“Extreme” Inniskillin or winter in Canada

Jan 21, 15 “Extreme” Inniskillin or winter in Canada

Posted by in All, Food and Wine

Earlier this month I jetted off to Ontario, Canada to check out their Ice Wine Festival and while I was there, we visited one of the legendary wineries of Canada, Inniskillin. The winery was founded in Niagara-on-theLake over 35 years ago by Donald Ziraldo and Karl Kaiser. Their goal being to produce premium wine from the Niagara Peninsula. This they did but not without a few bumps along the way.  In 1983, they attempted their first harvest of ice wine made from the Vidal grape. It was a great year for ice wine but unfortunately the birds thought so too and ate all the berries from the vines before they could be harvested. Lesson learned, the next year the winery put nets up around the vines so that the birds would not be able to eat 1984’s harvest and thus was Inniskillin’s first ice wine harvest. In 1991, Inniskillin was awarded the Grand Prix d’Honneur at Vinexpo for their 1989 Ice wine. Since then, Inniskillin has been world renowned for their ice wine which they make from Vidal, Riesling and Cabernet Franc. They also produce still table wines from Chardonnay, Riesling, Pinot Grigio, Pinot Noir and Merlot. As we were in Canada in the middle of winter, we were just in time to participate in a little bit of ice wine harvesting. Inniskillin offers a myriad of wine tastings, wine and food matching sessions and events at the winery. Check out their website for more info. Anyway, back to harvesting. Most harvesting is done at night so that the berries are still frozen solid. This is done because if the grapes warm up and get mushy, it will affect the concentration and flavour of the wine. One of the main criteria for ice wine harvest is that the temperature must be below -8C for at least 3 or 4 days in a row before picking can commence. Although we arrived mid-day, they still let us pick a few grapes from the vines and believe me, at...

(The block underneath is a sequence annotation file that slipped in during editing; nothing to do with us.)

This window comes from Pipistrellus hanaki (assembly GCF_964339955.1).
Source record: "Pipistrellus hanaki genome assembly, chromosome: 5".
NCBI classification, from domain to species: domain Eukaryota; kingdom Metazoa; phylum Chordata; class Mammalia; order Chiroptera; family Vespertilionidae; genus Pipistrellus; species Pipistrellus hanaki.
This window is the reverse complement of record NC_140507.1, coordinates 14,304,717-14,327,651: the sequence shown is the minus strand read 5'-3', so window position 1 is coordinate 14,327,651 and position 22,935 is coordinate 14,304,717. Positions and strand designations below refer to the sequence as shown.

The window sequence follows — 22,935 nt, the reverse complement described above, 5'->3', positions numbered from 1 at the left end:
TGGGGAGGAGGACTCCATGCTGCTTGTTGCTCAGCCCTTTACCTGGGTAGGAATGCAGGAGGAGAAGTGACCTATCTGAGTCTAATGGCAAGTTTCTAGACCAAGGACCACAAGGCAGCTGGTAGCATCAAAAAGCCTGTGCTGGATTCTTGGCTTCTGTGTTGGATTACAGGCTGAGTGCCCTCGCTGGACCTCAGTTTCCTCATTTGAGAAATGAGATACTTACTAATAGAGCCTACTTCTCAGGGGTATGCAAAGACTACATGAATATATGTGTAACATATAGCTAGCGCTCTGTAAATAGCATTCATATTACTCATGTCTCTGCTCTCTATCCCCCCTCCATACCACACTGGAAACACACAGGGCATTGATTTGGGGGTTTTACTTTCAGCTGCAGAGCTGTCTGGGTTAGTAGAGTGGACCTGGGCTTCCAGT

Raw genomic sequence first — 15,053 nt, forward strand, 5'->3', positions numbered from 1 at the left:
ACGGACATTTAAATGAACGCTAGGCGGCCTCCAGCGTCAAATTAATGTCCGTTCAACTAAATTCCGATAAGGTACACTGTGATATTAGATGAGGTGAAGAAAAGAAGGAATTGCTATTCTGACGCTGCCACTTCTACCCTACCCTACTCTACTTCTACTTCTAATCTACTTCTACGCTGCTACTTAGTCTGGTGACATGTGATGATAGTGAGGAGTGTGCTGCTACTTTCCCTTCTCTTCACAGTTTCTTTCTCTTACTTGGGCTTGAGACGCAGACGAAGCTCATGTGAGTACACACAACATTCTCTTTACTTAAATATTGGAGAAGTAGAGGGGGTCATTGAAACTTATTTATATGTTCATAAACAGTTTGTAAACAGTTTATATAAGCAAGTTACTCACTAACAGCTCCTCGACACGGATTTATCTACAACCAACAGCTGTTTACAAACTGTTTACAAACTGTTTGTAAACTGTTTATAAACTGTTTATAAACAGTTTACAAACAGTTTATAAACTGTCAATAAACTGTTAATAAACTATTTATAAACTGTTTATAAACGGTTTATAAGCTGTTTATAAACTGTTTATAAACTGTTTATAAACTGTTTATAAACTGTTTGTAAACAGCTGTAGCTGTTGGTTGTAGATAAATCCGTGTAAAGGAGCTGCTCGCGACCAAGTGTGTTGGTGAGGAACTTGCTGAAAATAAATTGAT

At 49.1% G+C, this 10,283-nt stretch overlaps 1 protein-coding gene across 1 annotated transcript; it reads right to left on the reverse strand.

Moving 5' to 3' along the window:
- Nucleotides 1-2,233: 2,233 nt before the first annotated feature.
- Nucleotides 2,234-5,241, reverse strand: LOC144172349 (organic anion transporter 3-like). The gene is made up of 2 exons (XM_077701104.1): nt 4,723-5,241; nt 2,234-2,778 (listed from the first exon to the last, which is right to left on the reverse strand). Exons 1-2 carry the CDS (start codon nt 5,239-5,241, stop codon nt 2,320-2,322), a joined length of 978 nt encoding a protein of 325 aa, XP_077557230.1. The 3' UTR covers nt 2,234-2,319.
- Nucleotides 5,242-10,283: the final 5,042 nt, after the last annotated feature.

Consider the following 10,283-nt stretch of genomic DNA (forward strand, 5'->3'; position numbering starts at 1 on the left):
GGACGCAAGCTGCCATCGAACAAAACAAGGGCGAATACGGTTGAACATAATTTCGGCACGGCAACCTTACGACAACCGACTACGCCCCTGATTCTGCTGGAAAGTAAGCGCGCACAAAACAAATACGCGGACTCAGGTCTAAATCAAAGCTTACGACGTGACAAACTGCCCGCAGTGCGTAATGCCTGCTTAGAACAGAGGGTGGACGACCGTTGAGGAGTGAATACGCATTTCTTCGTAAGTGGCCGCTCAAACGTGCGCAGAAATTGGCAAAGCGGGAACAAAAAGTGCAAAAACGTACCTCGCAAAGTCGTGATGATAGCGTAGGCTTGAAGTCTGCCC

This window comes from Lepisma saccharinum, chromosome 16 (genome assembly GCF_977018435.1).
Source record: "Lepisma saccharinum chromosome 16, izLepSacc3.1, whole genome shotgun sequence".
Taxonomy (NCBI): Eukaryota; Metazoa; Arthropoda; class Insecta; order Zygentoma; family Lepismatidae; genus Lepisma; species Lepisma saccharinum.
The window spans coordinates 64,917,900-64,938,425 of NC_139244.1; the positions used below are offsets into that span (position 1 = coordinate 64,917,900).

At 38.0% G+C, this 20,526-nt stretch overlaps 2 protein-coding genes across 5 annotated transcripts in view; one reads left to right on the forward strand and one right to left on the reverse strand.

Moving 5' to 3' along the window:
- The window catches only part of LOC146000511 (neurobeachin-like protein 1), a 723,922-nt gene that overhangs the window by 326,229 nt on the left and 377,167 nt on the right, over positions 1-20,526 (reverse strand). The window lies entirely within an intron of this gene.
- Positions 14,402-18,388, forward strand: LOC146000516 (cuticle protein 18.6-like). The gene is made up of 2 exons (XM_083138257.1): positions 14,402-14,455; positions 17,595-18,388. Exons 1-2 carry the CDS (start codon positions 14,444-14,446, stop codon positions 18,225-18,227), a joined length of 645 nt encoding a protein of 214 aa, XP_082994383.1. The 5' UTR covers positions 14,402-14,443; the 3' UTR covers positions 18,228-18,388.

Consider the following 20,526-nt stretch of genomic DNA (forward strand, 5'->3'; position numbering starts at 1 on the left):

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Casillero del Diablo pinot grigio and Korean food

Nov 12, 12 Casillero del Diablo pinot grigio and Korean food

Posted by in Chile, Food and Wine, restaurants